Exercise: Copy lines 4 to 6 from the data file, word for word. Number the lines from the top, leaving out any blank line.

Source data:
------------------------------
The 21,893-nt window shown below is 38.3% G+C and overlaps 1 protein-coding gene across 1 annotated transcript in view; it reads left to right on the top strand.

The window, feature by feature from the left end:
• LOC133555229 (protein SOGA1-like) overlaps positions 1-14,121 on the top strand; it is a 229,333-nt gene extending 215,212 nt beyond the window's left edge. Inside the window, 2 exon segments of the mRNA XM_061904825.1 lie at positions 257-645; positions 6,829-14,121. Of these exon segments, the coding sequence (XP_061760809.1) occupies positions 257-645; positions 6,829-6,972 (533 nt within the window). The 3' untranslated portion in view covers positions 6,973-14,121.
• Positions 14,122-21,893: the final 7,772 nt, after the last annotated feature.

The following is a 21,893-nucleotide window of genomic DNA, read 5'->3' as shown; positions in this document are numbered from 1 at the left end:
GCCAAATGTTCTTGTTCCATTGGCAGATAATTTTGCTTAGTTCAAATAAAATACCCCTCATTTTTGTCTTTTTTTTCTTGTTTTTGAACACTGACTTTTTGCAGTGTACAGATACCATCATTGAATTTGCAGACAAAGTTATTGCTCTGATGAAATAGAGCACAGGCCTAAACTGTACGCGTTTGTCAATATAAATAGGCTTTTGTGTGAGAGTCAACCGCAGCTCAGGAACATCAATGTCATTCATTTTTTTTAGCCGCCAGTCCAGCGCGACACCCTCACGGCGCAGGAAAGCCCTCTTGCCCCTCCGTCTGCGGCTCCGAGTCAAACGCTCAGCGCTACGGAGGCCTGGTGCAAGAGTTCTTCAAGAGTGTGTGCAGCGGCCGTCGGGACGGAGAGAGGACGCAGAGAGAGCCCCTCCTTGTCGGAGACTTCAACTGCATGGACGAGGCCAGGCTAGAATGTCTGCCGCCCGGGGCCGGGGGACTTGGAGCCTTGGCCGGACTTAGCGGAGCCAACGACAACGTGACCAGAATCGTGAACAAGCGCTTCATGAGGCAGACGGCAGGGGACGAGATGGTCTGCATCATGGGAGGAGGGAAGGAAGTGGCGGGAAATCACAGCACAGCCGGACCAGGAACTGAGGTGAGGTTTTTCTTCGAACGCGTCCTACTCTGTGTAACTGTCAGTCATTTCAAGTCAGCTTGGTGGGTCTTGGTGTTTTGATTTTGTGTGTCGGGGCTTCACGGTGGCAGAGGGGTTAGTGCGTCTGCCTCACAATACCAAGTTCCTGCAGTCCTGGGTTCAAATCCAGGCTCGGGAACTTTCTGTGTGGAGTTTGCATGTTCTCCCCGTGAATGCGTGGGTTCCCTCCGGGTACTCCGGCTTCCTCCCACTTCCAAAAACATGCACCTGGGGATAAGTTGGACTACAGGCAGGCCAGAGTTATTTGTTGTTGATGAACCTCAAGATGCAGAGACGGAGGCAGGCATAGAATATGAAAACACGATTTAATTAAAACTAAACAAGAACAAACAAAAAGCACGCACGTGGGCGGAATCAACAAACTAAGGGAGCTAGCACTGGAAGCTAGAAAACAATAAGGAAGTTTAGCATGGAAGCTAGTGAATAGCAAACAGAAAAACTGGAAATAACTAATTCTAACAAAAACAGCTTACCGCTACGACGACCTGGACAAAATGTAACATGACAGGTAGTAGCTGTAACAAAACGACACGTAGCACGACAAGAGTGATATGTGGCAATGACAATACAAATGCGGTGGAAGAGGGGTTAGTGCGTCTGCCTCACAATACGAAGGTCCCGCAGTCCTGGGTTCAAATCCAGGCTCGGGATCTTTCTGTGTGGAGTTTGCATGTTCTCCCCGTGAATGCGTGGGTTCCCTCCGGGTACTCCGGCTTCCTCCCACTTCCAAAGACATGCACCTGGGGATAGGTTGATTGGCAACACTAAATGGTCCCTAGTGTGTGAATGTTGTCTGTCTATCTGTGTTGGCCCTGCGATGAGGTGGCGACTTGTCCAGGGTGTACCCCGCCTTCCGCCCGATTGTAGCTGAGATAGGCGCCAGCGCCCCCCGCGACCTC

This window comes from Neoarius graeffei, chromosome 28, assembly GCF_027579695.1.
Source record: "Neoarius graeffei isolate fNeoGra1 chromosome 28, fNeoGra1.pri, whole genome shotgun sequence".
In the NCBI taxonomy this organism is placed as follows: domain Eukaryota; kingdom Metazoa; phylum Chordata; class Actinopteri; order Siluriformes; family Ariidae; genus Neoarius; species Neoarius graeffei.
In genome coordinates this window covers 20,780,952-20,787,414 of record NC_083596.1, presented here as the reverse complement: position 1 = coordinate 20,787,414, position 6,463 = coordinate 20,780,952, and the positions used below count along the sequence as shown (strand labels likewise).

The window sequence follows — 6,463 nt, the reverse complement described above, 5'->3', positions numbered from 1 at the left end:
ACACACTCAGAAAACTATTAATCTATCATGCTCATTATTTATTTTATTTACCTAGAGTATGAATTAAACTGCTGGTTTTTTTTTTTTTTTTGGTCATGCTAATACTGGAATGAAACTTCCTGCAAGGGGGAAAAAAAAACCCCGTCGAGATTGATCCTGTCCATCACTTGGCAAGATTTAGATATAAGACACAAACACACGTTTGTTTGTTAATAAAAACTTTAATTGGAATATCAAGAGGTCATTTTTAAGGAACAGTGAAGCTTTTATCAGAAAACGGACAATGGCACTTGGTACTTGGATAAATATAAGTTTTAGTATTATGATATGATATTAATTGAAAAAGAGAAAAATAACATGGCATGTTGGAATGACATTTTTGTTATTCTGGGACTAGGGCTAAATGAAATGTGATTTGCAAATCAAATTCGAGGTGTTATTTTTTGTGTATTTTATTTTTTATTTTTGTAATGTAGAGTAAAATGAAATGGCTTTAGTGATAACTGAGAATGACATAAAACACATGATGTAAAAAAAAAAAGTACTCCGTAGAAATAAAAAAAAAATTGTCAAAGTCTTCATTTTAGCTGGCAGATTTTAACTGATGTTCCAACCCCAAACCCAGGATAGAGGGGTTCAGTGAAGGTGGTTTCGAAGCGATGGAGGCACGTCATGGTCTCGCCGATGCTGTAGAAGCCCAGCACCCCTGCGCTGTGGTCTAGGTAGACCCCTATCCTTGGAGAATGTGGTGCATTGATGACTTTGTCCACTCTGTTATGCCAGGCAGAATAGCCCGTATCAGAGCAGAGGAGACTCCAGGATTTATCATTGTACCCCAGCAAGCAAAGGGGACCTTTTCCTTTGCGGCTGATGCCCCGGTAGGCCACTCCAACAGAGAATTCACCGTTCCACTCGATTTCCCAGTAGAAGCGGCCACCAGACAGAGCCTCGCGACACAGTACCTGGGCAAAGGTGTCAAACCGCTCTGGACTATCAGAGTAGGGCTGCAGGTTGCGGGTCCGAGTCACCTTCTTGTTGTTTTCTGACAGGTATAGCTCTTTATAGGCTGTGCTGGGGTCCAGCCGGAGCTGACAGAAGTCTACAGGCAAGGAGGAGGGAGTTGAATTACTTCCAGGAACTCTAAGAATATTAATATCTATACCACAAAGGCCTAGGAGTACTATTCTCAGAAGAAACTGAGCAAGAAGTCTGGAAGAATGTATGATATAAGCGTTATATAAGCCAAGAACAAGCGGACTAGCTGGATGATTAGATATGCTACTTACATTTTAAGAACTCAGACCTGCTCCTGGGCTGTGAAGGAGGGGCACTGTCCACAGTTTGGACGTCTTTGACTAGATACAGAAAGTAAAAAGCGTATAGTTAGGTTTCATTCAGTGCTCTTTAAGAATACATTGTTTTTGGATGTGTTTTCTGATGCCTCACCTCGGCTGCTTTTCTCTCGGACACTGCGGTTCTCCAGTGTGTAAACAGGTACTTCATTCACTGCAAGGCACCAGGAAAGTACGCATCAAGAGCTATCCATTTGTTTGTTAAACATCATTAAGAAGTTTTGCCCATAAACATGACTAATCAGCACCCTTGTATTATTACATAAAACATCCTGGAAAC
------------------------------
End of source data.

• Positions 14,122-21,893: the final 7,772 nt, after the last annotated feature.

The following is a 21,893-nucleotide window of genomic DNA, read 5'->3' as shown; positions in this document are numbered from 1 at the left end:
GCCAAATGTTCTTGTTCCATTGGCAGATAATTTTGCTTAGTTCAAATAAAATACCCCTCATTTTTGTCTTTTTTTTCTTGTTTTTGAACACTGACTTTTTGCAGTGTACAGATACCATCATTGAATTTGCAGACAAAGTTATTGCTCTGATGAAATAGAGCACAGGCCTAAACTGTACGCGTTTGTCAATATAAATAGGCTTTTGTGTGAGAGTCAACCGCAGCTCAGGAACATCAATGTCATTCATTTTTTTTAGCCGCCAGTCCAGCGCGACACCCTCACGGCGCAGGAAAGCCCTCTTGCCCCTCCGTCTGCGGCTCCGAGTCAAACGCTCAGCGCTACGGAGGCCTGGTGCAAGAGTTCTTCAAGAGTGTGTGCAGCGGCCGTCGGGACGGAGAGAGGACGCAGAGAGAGCCCCTCCTTGTCGGAGACTTCAACTGCATGGACGAGGCCAGGCTAGAATGTCTGCCGCCCGGGGCCGGGGGACTTGGAGCCTTGGCCGGACTTAGCGGAGCCAACGACAACGTGACCAGAATCGTGAACAAGCGCTTCATGAGGCAGACGGCAGGGGACGAGATGGTCTGCATCATGGGAGGAGGGAAGGAAGTGGCGGGAAATCACAGCACAGCCGGACCAGGAACTGAGGTGAGGTTTTTCTTCGAACGCGTCCTACTCTGTGTAACTGTCAGTCATTTCAAGTCAGCTTGGTGGGTCTTGGTGTTTTGATTTTGTGTGTCGGGGCTTCACGGTGGCAGAGGGGTTAGTGCGTCTGCCTCACAATACCAAGTTCCTGCAGTCCTGGGTTCAAATCCAGGCTCGGGAACTTTCTGTGTGGAGTTTGCATGTTCTCCCCGTGAATGCGTGGGTTCCCTCCGGGTACTCCGGCTTCCTCCCACTTCCAAAAACATGCACCTGGGGATAAGTTGGACTACAGGCAGGCCAGAGTTATTTGTTGTTGATGAACCTCAAGATGCAGAGACGGAGGCAGGCATAGAATATGAAAACACGATTTAATTAAAACTAAACAAGAACAAACAAAAAGCACGCACGTGGGCGGAATCAACAAACTAAGGGAGCTAGCACTGGAAGCTAGAAAACAATAAGGAAGTTTAGCATGGAAGCTAGTGAATAGCAAACAGAAAAACTGGAAATAACTAATTCTAACAAAAACAGCTTACCGCTACGACGACCTGGACAAAATGTAACATGACAGGTAGTAGCTGTAACAAAACGACACGTAGCACGACAAGAGTGATATGTGGCAATGACAATACAAATGCGGTGGAAGAGGGGTTAGTGCGTCTGCCTCACAATACGAAGGTCCCGCAGTCCTGGGTTCAAATCCAGGCTCGGGATCTTTCTGTGTGGAGTTTGCATGTTCTCCCCGTGAATGCGTGGGTTCCCTCCGGGTACTCCGGCTTCCTCCCACTTCCAAAGACATGCACCTGGGGATAGGTTGATTGGCAACACTAAATGGTCCCTAGTGTGTGAATGTTGTCTGTCTATCTGTGTTGGCCCTGCGATGAGGTGGCGACTTGTCCAGGGTGTACCCCGCCTTCCGCCCGATTGTAGCTGAGATAGGCGCCAGCGCCCCCCGCGACCTC